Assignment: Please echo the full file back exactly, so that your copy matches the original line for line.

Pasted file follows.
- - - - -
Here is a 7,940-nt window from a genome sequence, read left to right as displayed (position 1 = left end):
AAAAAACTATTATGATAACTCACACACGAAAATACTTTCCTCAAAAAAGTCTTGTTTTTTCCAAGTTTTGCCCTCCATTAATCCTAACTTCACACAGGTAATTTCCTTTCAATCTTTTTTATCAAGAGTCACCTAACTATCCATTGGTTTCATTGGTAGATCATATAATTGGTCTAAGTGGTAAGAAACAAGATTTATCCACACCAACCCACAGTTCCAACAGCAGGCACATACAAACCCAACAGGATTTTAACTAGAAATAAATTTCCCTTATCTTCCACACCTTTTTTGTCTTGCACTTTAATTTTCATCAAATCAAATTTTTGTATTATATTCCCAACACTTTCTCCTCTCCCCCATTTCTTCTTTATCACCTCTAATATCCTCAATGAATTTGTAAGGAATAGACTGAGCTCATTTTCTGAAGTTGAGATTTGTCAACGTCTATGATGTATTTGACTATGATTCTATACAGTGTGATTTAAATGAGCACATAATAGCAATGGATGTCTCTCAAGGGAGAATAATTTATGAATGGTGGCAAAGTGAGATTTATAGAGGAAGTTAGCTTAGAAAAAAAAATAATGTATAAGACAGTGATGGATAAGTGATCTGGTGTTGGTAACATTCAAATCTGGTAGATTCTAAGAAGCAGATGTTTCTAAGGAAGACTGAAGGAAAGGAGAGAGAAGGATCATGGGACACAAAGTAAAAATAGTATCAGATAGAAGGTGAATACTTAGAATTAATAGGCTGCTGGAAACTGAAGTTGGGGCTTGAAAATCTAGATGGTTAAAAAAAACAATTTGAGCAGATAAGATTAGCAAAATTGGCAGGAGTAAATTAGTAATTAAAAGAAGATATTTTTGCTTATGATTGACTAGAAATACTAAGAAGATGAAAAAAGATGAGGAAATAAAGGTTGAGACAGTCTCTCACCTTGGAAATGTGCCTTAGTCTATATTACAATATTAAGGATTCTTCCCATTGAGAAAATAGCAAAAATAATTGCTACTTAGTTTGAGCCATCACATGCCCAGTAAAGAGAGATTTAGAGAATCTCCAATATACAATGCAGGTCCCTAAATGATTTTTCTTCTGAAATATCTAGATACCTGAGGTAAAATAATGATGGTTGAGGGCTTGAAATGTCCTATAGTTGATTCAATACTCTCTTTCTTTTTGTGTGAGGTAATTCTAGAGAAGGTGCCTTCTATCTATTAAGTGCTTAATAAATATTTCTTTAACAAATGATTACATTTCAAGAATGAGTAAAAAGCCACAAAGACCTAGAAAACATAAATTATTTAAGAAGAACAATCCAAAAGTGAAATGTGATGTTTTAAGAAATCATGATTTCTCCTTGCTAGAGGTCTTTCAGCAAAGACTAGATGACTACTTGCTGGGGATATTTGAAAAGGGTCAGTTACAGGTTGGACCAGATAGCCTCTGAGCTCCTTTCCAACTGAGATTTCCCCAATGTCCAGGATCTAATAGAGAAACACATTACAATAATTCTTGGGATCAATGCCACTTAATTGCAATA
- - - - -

Here is a 7,940-nt window from a genome sequence, read left to right as displayed (position 1 = left end):
AAAAAACTATTATGATAACTCACACACGAAAATACTTTCCTCAAAAAAGTCTTGTTTTTTCCAAGTTTTGCCCTCCATTAATCCTAACTTCACACAGGTAATTTCCTTTCAATCTTTTTTATCAAGAGTCACCTAACTATCCATTGGTTTCATTGGTAGATCATATAATTGGTCTAAGTGGTAAGAAACAAGATTTATCCACACCAACCCACAGTTCCAACAGCAGGCACATACAAACCCAACAGGATTTTAACTAGAAATAAATTTCCCTTATCTTCCACACCTTTTTTGTCTTGCACTTTAATTTTCATCAAATCAAATTTTTGTATTATATTCCCAACACTTTCTCCTCTCCCCCATTTCTTCTTTATCACCTCTAATATCCTCAATGAATTTGTAAGGAATAGACTGAGCTCATTTTCTGAAGTTGAGATTTGTCAACGTCTATGATGTATTTGACTATGATTCTATACAGTGTGATTTAAATGAGCACATAATAGCAATGGATGTCTCTCAAGGGAGAATAATTTATGAATGGTGGCAAAGTGAGATTTATAGAGGAAGTTAGCTTAGAAAAAAAAATAATGTATAAGACAGTGATGGATAAGTGATCTGGTGTTGGTAACATTCAAATCTGGTAGATTCTAAGAAGCAGATGTTTCTAAGGAAGACTGAAGGAAAGGAGAGAGAAGGATCATGGGACACAAAGTAAAAATAGTATCAGATAGAAGGTGAATACTTAGAATTAATAGGCTGCTGGAAACTGAAGTTGGGGCTTGAAAATCTAGATGGTTAAAAAAAACAATTTGAGCAGATAAGATTAGCAAAATTGGCAGGAGTAAATTAGTAATTAAAAGAAGATATTTTTGCTTATGATTGACTAGAAATACTAAGAAGATGAAAAAAGATGAGGAAATAAAGGTTGAGACAGTCTCTCACCTTGGAAATGTGCCTTAGTCTATATTACAATATTAAGGATTCTTCCCATTGAGAAAATAGCAAAAATAATTGCTACTTAGTTTGAGCCATCACATGCCCAGTAAAGAGAGATTTAGAGAATCTCCAATATACAATGCAGGTCCCTAAATGATTTTTCTTCTGAAATATCTAGATACCTGAGGTAAAATAATGATGGTTGAGGGCTTGAAATGTCCTATAGTTGATTCAATACTCTCTTTCTTTTTGTGTGAGGTAATTCTAGAGAAGGTGCCTTCTATCTATTAAGTGCTTAATAAATATTTCTTTAACAAATGATTACATTTCAAGAATGAGTAAAAAGCCACAAAGACCTAGAAAACATAAATTATTTAAGAAGAACAATCCAAAAGTGAAATGTGATGTTTTAAGAAATCATGATTTCTCCTTGCTAGAGGTCTTTCAGCAAAGACTAGATGACTACTTGCTGGGGATATTTGAAAAGGGTCAGTTACAGGTTGGACCAGATAGCCTCTGAGCTCCTTTCCAACTGAGATTTCCCCAATGTCCAGGATCTAATAGAGAAACACATTACAATAATTCTTGGGATCAATGCCACTTAATTGCAATA